Alzheimer's disease is a devastating neurodegenerative disorder with no known cure.
Investigators from the International Center for Biomedicine and the University of Chile, in collaboration with the Center for Bioinformatics of the Universidad de Talca, have discovered that two drugs, the benzimidazole derivatives lanzoprazole and astemizole, may be suitable for use as PET (positron emission tomography) radiotracers and enable imaging for the early detection of Alzheimer's Disease. The study is published in the current issue of the Journal of Alzheimer's Disease
Lanzoprazole and astemizole specifically tag pathological oligomers of tau which form the core of neurofibrillary tangles (NFTs), a pathognomonic brain lesion in Alzheimer's patients. Prof. Dr. R.B. Maccioni and Dr. Leonel Rojo, authors of the study commented, "Since neurofibrillary tangles are positively correlated with cognitive impairment, we propose that these drugs have great potential in PET neuroimaging for in vivo early detection of AD and in reducing the formation of NFTs. These studies, based on advanced proteomics and databases of molecular interactions, may help to find potential new drugs for early diagnosis and treatment of Alzheimer's disease. The findings are the result of a long-standing research program supported by the Alzheimer's Association-USA and Fondecyt, Chile to evaluate new drug candidates." Technological applications of this discovery are being developed with the collaboration of [email protected]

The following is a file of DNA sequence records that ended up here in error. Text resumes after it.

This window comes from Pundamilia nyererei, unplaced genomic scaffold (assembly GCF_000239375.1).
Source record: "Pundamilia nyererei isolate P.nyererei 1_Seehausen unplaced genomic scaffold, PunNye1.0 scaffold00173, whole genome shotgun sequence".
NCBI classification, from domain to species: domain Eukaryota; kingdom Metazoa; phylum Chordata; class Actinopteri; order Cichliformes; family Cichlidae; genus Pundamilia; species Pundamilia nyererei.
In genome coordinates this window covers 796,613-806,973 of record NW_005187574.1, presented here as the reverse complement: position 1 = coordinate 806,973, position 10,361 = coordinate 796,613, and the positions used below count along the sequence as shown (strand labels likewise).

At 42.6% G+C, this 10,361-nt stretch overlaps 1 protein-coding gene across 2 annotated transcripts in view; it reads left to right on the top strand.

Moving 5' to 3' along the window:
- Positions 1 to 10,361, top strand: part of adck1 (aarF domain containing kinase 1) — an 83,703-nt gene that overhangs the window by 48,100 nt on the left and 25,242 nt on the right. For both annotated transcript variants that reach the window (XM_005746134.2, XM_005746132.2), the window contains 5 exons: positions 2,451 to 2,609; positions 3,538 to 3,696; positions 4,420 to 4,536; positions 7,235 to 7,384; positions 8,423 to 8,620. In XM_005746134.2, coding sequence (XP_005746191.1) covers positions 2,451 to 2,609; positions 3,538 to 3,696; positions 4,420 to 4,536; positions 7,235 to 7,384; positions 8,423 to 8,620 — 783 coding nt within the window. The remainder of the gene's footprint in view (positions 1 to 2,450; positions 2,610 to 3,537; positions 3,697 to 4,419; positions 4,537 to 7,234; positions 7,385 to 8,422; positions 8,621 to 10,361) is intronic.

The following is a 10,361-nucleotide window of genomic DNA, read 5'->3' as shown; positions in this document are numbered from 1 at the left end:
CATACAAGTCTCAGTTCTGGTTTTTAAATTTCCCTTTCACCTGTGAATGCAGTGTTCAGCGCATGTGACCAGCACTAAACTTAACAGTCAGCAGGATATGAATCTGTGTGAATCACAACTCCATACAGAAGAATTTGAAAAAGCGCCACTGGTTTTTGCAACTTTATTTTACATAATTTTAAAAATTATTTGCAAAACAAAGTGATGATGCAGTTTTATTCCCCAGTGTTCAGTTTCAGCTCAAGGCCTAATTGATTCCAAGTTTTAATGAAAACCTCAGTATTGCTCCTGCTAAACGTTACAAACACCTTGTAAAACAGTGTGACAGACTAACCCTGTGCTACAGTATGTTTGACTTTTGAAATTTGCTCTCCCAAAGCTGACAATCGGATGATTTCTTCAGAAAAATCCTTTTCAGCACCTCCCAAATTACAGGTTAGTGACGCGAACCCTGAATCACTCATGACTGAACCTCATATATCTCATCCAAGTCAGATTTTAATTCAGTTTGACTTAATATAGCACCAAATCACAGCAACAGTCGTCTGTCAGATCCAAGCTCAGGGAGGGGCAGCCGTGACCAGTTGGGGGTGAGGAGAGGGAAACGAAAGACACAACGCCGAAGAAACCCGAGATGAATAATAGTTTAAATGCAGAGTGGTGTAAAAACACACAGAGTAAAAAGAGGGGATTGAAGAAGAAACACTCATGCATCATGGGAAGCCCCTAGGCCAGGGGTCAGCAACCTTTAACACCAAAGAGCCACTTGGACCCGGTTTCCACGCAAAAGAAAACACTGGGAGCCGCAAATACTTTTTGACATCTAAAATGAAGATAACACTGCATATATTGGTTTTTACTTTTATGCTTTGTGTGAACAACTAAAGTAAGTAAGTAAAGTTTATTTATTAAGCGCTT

of the Universidad Adolfo Ibańez.
Interestingly, lanzoprazole and astemizole, already approved for treatment of proton pump disorders and as an antihistamine respectively, specifically bind directly to aggregated variants of tau protein, paired helical filaments (PHFs) and NFTs in Alzheimer's brains. Until now it has not been possible to detect these pathological brain structures in living Alzheimer's patients. The only confirmation of the disease has been attained by postmortem neuropathological evaluation.
Dr. Maccioni and Dr. Rojo postulate that "This important discovery will provide the stepping stone for the development of new specific neuroimaging technologies based on PET radiotracers that monitor the formation and growth of NFTs in patients during the course of their lives."
The interactions of lanzoprazole and astemizole with the anomalous tau aggregates were assessed by classical radioligand assays, combined with surface plasmon resonance, bioinformatic approaches and immunofluorescence studies on isolated PHFs and brain samples from Alzheimer's cases. The affinity of these for tau aggregates was significantly higher than that of polymers of the amyloid- peptide according to SPR analysis. This is relevant since senile plaques are abundant but not pathognomonic in AD patients. Immunochemical studies on PHFs from brains of AD patients and SPR studies confirm these findings. The capacity of all these drugs to penetrate the blood-brain barrier was confirmed by either in vitro studies using parallel artificial membrane permeability assays or in vivo by pharmacokinetic studies comparing distribution profiles in blood and brain in mice.